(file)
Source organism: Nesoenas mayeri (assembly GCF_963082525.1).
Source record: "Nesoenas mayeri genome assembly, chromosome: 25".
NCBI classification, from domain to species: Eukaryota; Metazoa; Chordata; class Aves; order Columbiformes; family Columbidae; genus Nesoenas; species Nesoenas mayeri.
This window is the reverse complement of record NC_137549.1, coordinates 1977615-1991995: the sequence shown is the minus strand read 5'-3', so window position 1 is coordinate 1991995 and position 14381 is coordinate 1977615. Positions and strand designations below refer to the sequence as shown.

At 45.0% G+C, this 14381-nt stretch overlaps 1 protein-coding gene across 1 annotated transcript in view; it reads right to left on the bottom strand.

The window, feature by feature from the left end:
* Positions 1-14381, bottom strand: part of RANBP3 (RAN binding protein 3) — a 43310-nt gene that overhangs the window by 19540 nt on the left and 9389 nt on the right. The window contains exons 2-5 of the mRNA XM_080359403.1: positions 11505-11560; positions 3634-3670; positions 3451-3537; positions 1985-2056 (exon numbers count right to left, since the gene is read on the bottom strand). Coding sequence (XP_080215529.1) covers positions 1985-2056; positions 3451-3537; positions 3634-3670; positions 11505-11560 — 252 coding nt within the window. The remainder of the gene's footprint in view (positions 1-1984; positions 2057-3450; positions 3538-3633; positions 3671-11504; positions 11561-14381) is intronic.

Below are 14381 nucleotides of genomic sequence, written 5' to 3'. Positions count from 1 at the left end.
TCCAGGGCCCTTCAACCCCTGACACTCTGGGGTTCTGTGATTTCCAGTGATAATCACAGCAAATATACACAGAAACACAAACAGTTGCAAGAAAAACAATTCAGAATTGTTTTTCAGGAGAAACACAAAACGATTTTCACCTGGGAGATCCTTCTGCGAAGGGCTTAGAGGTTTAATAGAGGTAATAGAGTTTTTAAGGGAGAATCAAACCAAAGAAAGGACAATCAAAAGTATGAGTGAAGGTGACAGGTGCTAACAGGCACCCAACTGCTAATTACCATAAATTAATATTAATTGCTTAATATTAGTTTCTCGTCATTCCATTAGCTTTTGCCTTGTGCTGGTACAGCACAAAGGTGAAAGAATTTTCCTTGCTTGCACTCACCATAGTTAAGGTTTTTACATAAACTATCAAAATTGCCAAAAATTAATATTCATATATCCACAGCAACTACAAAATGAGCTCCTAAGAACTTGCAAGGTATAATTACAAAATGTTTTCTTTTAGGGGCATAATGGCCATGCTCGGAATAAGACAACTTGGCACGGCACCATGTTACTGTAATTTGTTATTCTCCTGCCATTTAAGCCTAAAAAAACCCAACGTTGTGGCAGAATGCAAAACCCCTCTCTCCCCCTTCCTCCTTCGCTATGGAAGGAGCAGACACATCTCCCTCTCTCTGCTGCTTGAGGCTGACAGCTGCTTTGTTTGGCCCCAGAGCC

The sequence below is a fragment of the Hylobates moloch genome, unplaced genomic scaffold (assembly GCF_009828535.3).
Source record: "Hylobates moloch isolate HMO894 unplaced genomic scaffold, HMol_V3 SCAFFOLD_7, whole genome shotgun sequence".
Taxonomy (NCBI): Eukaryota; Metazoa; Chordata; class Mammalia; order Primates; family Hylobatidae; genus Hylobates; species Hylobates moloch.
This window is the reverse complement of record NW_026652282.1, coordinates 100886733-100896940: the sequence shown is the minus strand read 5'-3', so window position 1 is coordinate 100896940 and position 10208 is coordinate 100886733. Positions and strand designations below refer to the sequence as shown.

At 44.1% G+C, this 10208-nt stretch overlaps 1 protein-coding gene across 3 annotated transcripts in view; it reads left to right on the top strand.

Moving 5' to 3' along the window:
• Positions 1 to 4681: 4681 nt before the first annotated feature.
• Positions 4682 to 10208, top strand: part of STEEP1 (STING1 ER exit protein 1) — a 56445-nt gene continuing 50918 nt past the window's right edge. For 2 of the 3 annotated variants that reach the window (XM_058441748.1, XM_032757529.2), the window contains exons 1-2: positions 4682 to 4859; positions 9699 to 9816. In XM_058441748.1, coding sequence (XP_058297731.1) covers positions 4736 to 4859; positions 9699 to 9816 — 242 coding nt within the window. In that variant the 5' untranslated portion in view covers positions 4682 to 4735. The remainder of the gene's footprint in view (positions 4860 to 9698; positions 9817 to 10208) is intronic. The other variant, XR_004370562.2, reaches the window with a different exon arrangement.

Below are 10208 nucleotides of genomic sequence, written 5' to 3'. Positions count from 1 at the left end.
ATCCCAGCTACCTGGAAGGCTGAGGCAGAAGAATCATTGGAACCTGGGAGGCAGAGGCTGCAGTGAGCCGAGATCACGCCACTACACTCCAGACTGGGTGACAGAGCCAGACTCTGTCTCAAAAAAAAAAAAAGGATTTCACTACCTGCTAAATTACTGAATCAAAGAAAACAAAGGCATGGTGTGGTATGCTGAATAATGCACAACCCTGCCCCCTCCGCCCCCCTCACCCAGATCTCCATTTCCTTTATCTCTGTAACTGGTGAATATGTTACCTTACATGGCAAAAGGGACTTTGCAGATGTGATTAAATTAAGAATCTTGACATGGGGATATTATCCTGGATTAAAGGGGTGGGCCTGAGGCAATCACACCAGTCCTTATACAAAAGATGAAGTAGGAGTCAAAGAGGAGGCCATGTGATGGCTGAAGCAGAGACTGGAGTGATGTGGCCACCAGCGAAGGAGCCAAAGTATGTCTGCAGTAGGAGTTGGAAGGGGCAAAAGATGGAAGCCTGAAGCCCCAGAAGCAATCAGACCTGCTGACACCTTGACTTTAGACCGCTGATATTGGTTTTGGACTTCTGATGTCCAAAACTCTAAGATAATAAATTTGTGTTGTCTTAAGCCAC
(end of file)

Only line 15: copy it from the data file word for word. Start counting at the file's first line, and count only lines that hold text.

Moving 5' to 3' along the window: